Vatican Mourns Irina Alberti, Solzhenitsyn Colleague, 4/10/2000
Vatican - Just as the Holy Father played a key role in solidarity in Poland, so also he acknowledges the freedom spirit of Russian author Alexander Solzhenitsyn and is mourning the death of Solzhenitsyn's long-time collaborator Irina Alberti, the 75 year-old woman who was born a Russian Orthodox but converted to Catholicism and who was a strong defender of the Church in Russia.
The Vatican reacted with expressions of sorrow on April 5, after hearing the news that Irina Alberti, a long-time collaborator of the Russian author Alexander Solzhenitsyn, had died the previous evening.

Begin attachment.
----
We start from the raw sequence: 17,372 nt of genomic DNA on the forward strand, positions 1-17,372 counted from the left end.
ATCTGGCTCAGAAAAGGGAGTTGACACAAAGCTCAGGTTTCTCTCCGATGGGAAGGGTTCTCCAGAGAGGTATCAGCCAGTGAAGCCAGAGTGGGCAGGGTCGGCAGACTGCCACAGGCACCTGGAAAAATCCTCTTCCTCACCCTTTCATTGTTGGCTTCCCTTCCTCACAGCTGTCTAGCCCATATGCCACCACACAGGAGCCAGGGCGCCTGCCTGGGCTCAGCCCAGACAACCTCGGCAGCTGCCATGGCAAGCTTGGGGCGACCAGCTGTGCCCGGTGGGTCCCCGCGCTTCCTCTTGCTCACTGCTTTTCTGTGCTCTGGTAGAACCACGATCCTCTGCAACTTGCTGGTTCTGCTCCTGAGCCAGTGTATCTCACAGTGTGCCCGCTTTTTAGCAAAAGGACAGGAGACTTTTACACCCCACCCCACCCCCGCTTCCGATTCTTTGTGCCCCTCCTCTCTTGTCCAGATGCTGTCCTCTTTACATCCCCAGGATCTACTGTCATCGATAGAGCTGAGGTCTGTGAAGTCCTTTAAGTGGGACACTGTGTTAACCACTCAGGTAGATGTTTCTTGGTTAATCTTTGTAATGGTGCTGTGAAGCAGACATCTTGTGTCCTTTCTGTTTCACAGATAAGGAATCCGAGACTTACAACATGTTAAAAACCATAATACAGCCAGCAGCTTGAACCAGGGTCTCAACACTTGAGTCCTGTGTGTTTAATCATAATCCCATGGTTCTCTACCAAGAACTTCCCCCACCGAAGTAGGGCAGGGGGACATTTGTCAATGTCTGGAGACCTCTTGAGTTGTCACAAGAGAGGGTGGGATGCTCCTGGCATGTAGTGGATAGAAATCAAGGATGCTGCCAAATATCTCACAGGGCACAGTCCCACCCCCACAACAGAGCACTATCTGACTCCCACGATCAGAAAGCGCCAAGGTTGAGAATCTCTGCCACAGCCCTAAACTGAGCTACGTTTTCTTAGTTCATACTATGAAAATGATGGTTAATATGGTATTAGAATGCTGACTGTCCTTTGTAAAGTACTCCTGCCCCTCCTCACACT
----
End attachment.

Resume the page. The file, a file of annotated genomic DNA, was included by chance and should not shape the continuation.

Alberti, who was 75 when she died at her new home in Frankfurt, Germany, was born and raised in the Russian Orthodox faith. But she entered the Catholic Church later in life, and devoted her last years to the cause of ecumenical dialogue between the two bodies. At the European Synod last year, Alberti-- who was appointed by the Pope as an auditor for that Synod- - rose to defend the Catholic Church in Russia against charges of "proselytism." Such charges, she said, were often an "alibi" raised by Russian Orthodox leaders in an effort to preserve their religious monopoly.

The former editor of the Paris-based journal "Russian Thought," Alberti was described by Cardinal Paul Poupard as "a woman of faith and hope."